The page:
In nursing school, to learn about human anatomy, we dissected stray cats. The tiny blobs and structures inside them looked more like toys than organs; at times I had difficulty telling one part from another.
When our instructor got us invited to the medical school’s Anatomy Lab that studied real people, I was excited to finally see a complete human body. Maybe there would be straight pins with little flags for each section of the heart and brain. I expected the experience to be like our Cat Lab: clinical and unemotional.
She is wearing an al amira, a two-piece veil consisting of a close-fitting cap and an accompanying tube-like scarf. The rest of her body is covered by her loose-fitting abaya, despite Philadelphia's sweltering July heat. I have learned that these garments are traditionally worn by Muslim women as an expression of modesty when they're in the presence of males not in their immediate family.
Only a medical student, and feeling awkward in her presence, I would trail behind, tapping out a note before hurrying off to catch up with the team.
Two daughters bring their severely demented mother into the clinic. The mother is no longer able to speak, but over the last few days she has groaned more during diaper changes. Her nursing home is worried she might have a bladder or vaginal infection. To check her urine, we undress her and catheterize her. To check her vagina, we take a swab using a speculum. We spin the urine and look for sediment under the microscope. Nothing. We look at the vaginal smear under the microscope, using both a saline prep and potassium hydroxide. Nothing. We treat her for bacterial vaginosis, because it's a condition that's easy to miss.
“Use the room over there,” she said, pointing towards the closed door to my right and handing me a clear, plastic cup with blue-twist top. “When you’re done, open the slot behind you, place the sample and close the slot door.”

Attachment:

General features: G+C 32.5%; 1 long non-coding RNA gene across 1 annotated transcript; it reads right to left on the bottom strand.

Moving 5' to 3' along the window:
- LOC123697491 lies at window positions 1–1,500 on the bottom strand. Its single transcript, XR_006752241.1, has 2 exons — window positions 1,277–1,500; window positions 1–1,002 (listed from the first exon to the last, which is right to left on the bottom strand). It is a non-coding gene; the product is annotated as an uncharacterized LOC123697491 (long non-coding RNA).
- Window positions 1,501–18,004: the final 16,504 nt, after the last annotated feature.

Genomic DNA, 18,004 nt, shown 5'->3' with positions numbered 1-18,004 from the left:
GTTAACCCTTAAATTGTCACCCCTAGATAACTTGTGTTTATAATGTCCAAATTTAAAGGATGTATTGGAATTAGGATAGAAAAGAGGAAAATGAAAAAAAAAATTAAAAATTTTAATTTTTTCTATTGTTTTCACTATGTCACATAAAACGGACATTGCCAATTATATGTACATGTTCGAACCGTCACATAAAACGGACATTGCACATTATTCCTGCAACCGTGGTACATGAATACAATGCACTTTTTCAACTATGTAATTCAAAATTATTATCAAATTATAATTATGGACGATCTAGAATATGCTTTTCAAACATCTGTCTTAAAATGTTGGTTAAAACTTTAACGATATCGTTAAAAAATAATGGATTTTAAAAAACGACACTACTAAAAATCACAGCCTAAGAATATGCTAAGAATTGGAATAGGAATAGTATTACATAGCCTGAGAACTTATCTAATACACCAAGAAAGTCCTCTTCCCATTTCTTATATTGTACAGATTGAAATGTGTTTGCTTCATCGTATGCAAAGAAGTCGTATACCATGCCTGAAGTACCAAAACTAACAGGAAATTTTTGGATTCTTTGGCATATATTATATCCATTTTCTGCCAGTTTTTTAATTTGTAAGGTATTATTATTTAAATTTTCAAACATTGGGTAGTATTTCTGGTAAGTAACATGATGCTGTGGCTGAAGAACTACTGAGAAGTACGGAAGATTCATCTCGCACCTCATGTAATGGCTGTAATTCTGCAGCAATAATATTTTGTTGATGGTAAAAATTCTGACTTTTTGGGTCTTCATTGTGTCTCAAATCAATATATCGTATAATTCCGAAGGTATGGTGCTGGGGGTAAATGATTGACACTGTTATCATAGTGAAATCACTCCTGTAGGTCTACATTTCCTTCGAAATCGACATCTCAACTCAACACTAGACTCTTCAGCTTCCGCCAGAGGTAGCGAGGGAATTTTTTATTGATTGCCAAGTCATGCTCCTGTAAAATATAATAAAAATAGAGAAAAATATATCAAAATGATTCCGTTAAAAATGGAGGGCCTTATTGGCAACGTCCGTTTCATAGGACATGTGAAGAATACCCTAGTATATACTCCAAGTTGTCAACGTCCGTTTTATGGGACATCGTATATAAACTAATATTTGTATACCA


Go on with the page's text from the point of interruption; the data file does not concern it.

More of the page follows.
It’s opening day at my cancer hospital. First peek into my innards is a urine sample, checking for protein. Too much excreted protein may signal kidney disease, a death knell to my upcoming cancer treatment. Which would in turn mean a death knell for me. The urine sample will be followed by a needlestick into one of my veins to fill an endless line of blood tubes. Some will be used to check routine blood labs. The rest will be mailed to some lab somewhere for monitoring my immune response during treatment.
For sixty-seven years, my dad was my best friend. We enjoyed walking and talking, taking long drives while licking ice cream cones, traveling, and just sitting in companionable silence.
We were best friends, but we always respected each other’s physical privacy. All of this changed when I became Dad’s caregiver.
There are many ways to be naked. There's physical nakedness, and there's also the nakedness of feeling vulnerable. When my body and hence my life have been out of control, it has felt like nakedness. When I have had no covering against the elements, whether physical or psychological, I have felt naked.